HTS Moderator , Reviewer
Title: Danny Collins
HTS Overall Score:78
Al Pacino has been out of the spotlight for quite some time. Much like Robert DeNiro, Al has been slumming it in the DTV market, churning out flop after flop without any end in sight. My last outing with Al was “The Humbling”, an ambitious piece of work, but one that ended up being about as entertaining as nails on a chalkboard. I’ve always been amazed when I see actors who have made MILLIONS in high profile movies like “The Godfather”, “Scarface”, “Heat” and countless others fall down to taking whatever they can get just for the paycheck, and its heart breaking when it’s one of your favorite childhood actors. While I can’t say if this is a 180 degree turn for Pacino, but “Danny Collins” was one of the most entertaining rides from the aging actor that I have seen from him in over a decade. It was sweet, charming, funny and the classic John Lennon songs were just icing on the cake. There was a hiccup here and there, but overall “Danny Collins” won over my heart and restored my faith in Pacino’s talent.
Danny Collins (Al Pacino) is at the end of his rope. He’s lived as high on the hog as one could ever expect to live, being a Neil Diamond style rock star that has had all the “fun” that lifestyle can provide. He’s been coating along on his greatest hits for about 30 years, singing the same old songs to the same old fans in the same old auditoriums. His best friend and manager, Frank Grubman (Christopher Plummer), changes up everything when he gives Danny his birthday present. This present was actually a letter written to Danny in 1971, at the beginning of his career, by none other than John Lennon himself telling Danny to be true to himself and his music, and that we make what we make out of life. As if struck by lightning, Danny looks back over his life and the pain and regret over his mistakes washes over him like a wave. Leaving his ditzy (and cheating) fiancée (played by Katarina Cas), Danny throws caution to the wind, moves out of his mansion and into a Hilton hotel in little old New Jersey.
There in this little hotel room Danny starts to go back to the beginning and do something that he hasn’t done since the 80s, actually write new music. While there he meets his match with the hotel manager Mary Sinclair (Annette Bening), a feisty woman who doesn’t put up with the rock star baloney that Danny is so used to schmoozing people with. The two act as the perfect foil to each other, giving a little bit and receiving just as much in return. Danny obviously likes her, and you can tell there’s a little spark in her eye as well, but it plays out much differently than you’d expect for this type of movie. While New Jersey may certainly be an out of the way spot for a famous Rock legend, Danny has an ulterior motive. His son Tom (Bobby Cannavale), whom he has never met, is located there and the aging star wants to mend some fences. Obviously things don’t exactly work out exactly as planned for Danny. Tom and his wife Samantha (Jennifer Garner) aren’t thrilled to see the man who left his son for a life of fame, and Danny is not exactly the picture of normalcy. He’s out of touch with reality and tact isn’t exactly his strong suit.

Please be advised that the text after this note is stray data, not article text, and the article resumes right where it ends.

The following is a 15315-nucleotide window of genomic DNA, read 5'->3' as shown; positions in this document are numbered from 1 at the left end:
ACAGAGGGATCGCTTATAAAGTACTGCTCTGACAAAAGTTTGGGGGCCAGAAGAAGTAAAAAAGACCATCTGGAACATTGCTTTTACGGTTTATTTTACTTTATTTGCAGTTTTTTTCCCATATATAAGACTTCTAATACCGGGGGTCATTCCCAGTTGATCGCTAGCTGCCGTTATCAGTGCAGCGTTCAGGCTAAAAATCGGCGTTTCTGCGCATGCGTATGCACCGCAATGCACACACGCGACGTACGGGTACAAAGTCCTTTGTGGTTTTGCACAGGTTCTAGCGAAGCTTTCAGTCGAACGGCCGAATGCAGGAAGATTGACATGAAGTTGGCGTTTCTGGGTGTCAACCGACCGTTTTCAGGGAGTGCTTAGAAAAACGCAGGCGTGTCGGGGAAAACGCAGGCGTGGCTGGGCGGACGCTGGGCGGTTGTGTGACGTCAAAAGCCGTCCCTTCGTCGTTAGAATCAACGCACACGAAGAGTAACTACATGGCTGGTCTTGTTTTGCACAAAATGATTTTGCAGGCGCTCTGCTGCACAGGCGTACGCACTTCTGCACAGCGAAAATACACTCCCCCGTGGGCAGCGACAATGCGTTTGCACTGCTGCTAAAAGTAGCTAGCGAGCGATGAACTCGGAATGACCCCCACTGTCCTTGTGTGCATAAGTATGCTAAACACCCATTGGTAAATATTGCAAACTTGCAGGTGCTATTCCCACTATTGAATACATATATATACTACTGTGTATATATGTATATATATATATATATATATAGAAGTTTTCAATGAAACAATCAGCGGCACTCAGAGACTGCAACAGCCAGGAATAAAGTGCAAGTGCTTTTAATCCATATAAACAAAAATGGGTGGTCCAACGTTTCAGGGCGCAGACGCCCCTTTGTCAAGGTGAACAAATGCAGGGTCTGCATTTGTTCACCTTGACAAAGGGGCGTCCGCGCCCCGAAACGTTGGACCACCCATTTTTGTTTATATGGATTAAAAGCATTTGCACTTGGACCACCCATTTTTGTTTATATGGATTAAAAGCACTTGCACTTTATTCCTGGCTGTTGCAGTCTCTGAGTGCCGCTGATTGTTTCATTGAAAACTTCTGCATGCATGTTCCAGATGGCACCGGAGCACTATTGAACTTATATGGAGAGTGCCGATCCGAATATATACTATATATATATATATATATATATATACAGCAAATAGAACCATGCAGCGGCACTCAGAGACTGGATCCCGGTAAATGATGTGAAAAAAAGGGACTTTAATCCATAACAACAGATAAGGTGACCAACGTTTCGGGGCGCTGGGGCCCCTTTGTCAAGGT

[img]http://www.hometheatershack.com/gallery/file.php?n=48066[/img]“Danny Collins” could have easily dive bombed in a saccharin sweet puddle of clichés. They are all there in reality. The rich rock star dad, the desire to actually do something with your life, the love interest who’s ACTUALLY somewhat age appropriate, the long lost child, the whole works. Under a different director this could have been just another insipid tale of winning against all odds, but Dan Fogelman (the famed Disney writer being “Cars”, “Tangled” etc) handles it with near a near perfectly balanced hand. The tale unfolds organically, allowing the hopefulness of the future to meet the hard reality of the present. Danny Collins and Mary’s little flirtation was the real tipping point for me. Most movies leave you rolling your eyes or chuckling at the clichéd romance that suddenly transforms a life, but really the “romance” was more of a true friendship that shows POTENTIONAL for a romance to bud down the road (and that was obviously Danny’s attention). Mary was the perfect foil for Danny’s crazy rock star life. She’s prim and proper, but with a strength and childlike glee that felt wonderfully refreshing, while Danny is the crazy rock star who’s out of touch with “normal” day to day operations, but is so perfectly human on the inside. The tale with his son was one of the more realistic (not completely so, but at least much more realistic than most movies) representations of a father and son finding each other after all these years. There’s ups, there’s downs and there’s going to be PLENTY of those in their future, but that inner CRAVING for familial love allows them to open the door for some kind of relationship in the near future, even if it isn’t perfect.